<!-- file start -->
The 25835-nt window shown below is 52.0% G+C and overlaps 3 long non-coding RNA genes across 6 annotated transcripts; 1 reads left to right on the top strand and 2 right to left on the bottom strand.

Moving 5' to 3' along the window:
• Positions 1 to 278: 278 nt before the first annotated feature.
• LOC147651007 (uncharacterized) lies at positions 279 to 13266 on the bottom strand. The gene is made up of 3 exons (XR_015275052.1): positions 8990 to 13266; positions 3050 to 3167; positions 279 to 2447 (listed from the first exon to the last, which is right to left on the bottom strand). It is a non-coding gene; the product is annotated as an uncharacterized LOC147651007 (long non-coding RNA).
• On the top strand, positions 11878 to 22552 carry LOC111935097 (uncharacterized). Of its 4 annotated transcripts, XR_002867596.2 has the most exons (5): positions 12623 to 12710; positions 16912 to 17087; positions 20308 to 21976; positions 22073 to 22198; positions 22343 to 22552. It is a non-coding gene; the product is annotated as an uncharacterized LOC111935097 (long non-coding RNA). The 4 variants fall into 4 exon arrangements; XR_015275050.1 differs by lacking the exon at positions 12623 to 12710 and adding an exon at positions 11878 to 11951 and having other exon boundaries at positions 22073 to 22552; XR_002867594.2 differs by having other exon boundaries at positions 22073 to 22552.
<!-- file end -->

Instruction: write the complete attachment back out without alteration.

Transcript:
The 25835-nt window shown below is 52.0% G+C and overlaps 3 long non-coding RNA genes across 6 annotated transcripts; 1 reads left to right on the top strand and 2 right to left on the bottom strand.

Moving 5' to 3' along the window:
• Positions 1 to 278: 278 nt before the first annotated feature.
• LOC147651007 (uncharacterized) lies at positions 279 to 13266 on the bottom strand. The gene is made up of 3 exons (XR_015275052.1): positions 8990 to 13266; positions 3050 to 3167; positions 279 to 2447 (listed from the first exon to the last, which is right to left on the bottom strand). It is a non-coding gene; the product is annotated as an uncharacterized LOC147651007 (long non-coding RNA).
• On the top strand, positions 11878 to 22552 carry LOC111935097 (uncharacterized). Of its 4 annotated transcripts, XR_002867596.2 has the most exons (5): positions 12623 to 12710; positions 16912 to 17087; positions 20308 to 21976; positions 22073 to 22198; positions 22343 to 22552. It is a non-coding gene; the product is annotated as an uncharacterized LOC111935097 (long non-coding RNA). The 4 variants fall into 4 exon arrangements; XR_015275050.1 differs by lacking the exon at positions 12623 to 12710 and adding an exon at positions 11878 to 11951 and having other exon boundaries at positions 22073 to 22552; XR_002867594.2 differs by having other exon boundaries at positions 22073 to 22552.